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Online Returns Provide a Reason to Go to the Mall

Few issues prove more vexing for online sellers than a customer returning an item. Losing the sale represents one piece of that return – there’s also the logistics involved in handling it. That’s the area where Mark Geller and David Sobie of Happy Returns want to smooth the returns process, and do so in a brick-and-mortar way.

The company’s initial presence in Santa Monica provides a view of how the customer interaction works. Sellers sign up for the service, and a customer who has a return can bring their item to the Return Bar rather than a shipping counter to send it back.

Founders Geller and Sobie informed EcommerceBytes on how the process is as customer friendly as possible. “With Happy Returns, there is no printing, no packing, and no shipping – and it’s all free for the customer.”

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“For any of our participating retailers, the customer does not need external packaging or a receipt or packing slip of any kind. They simply hand us the item, tells us their email address and the reason for the return, and we take care of the rest,” they said.

Functionally, returns work just like they would for a brick-and-mortar retailer. “There is no pre-approval of any kind required. It’s just like returning an item you bought at a physical store, except we are acting as a virtual store for the retailer,” the founders said.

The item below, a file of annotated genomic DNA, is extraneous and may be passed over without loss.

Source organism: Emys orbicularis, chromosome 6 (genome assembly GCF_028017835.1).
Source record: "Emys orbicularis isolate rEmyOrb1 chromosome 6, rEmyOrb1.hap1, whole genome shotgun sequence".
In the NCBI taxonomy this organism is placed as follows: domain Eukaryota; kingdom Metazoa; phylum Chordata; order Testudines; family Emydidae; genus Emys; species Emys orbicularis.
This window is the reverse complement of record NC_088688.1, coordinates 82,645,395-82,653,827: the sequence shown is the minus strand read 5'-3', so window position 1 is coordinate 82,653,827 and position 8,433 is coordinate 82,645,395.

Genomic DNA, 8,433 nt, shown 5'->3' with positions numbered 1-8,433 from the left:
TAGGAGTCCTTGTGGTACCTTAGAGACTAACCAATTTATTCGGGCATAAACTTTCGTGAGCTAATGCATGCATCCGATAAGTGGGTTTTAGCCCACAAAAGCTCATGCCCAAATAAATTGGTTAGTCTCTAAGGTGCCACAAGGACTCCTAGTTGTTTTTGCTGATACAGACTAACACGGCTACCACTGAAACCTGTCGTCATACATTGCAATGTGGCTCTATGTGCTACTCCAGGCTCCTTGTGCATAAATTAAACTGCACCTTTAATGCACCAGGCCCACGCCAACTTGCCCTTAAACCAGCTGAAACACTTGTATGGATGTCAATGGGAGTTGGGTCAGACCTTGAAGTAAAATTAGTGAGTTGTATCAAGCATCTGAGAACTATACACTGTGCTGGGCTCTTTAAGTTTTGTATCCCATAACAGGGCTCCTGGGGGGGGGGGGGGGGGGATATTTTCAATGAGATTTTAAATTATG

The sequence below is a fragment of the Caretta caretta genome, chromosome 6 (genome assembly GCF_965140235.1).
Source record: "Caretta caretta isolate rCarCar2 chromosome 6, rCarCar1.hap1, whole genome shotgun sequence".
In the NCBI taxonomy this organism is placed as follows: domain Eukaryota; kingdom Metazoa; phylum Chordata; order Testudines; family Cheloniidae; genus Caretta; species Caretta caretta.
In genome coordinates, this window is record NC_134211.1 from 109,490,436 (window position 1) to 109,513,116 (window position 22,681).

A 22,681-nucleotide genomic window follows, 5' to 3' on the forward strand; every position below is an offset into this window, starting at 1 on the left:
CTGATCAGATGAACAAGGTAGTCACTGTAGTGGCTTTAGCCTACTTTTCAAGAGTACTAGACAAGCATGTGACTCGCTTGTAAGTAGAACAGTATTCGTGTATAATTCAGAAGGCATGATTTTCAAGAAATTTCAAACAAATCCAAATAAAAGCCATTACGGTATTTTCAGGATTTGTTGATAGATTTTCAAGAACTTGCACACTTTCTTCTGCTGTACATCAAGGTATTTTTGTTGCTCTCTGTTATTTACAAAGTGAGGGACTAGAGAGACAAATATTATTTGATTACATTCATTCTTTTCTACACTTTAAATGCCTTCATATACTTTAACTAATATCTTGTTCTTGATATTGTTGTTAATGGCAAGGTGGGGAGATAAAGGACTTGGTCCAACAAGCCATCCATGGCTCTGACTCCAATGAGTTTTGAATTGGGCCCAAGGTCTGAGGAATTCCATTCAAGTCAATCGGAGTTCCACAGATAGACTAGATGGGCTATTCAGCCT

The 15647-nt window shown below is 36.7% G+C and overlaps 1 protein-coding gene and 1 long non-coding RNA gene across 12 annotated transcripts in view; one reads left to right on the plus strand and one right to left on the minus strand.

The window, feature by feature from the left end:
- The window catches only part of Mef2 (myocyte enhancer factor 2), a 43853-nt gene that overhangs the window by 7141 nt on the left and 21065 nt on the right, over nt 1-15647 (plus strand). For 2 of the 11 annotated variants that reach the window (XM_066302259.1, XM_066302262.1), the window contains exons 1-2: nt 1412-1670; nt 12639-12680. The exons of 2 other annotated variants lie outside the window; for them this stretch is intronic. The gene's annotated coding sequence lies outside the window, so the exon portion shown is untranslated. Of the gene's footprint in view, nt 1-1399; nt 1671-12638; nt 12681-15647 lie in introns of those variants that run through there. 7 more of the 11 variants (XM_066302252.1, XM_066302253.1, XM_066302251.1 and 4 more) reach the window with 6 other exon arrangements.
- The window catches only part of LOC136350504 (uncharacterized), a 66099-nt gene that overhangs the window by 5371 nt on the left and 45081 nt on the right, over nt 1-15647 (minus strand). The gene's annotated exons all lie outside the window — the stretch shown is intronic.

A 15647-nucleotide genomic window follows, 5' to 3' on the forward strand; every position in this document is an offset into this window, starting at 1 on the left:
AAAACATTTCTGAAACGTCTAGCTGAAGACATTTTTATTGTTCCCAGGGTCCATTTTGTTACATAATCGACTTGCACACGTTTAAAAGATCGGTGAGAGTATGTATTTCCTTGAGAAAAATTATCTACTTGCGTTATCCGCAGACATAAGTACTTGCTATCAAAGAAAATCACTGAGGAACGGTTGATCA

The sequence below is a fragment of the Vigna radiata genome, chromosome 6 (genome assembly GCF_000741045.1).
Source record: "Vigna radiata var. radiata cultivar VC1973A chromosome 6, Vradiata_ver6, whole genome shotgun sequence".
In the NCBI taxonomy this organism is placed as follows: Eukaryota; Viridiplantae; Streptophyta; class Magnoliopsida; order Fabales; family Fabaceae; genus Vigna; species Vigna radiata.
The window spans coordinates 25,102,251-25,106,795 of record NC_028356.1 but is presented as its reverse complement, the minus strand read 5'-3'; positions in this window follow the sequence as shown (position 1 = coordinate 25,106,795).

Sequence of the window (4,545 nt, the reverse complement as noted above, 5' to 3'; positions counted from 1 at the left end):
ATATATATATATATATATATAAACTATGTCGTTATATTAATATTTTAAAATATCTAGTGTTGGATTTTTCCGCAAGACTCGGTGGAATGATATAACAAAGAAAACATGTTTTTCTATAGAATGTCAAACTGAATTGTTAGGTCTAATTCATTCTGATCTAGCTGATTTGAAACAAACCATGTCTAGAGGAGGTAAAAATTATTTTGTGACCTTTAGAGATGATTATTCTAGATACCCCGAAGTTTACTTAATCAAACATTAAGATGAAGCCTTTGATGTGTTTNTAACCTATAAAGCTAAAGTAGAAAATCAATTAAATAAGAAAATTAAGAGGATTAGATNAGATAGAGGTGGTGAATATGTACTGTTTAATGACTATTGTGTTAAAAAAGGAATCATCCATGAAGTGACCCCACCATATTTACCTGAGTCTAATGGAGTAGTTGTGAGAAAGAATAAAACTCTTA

Returned items are shipped back to the retailer in the most cost-efficient way possible. They noted this depends on the urgency with which a retailer needs the item back, and Happy Returns can accommodate specific requests depending on the retailer.

Return Bar staff verify what’s coming back is a real item and not a proverbial box full of rocks. “We perform a standard check on each item to confirm the item is genuine and in returnable condition. In some cases, we may share photos of the item with retailers to confirm authenticity of high-end items,” they said.

Pricing for participating sellers is charged as “a per-item fee for each item returned through the service. The fee depends on the item type and is in the range of a few dollars for common items,” the company said. “Then we pass through the cost of shipping to the retailer.”

“However, since we aggregate the items prior to shipping, retailer shipping costs will typically be significantly lower than if the items were returned one at a time, saving money overall.”

“We package and ship all items from our central processing facility. The customer absolutely does not have to bring any external packing or shipping materials – just the items they want to return.” the founders said. “We create special labels for returning the items to the retailer in bulk, which saves time and money for everyone.”

The company has plans to expand further into Los Angeles and north to San Francisco, before moving into other major cities. “Eventually we will have return drop-off locations throughout the country, making the service convenient and accessible to the vast majority of online shoppers,” they said.

Right now it looks like Happy Returns should be of interest to online sellers with significant return activity. According to Happy Returns, “The partners who will get the most benefit from the service are probably those who are doing at least a few hundred returns per month.”

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David A Utter

David A. Utter is a freelance writer based in Lexington, KY. He has covered technology topics from search to security to online business and has been quoted in places like ZDNet and BusinessWeek. He considers his appearance on NPR’s “All Things Considered” with long-time host Robert Siegel a delightful highlight. You can find him on Twitter @davidautter and on LinkedIn.


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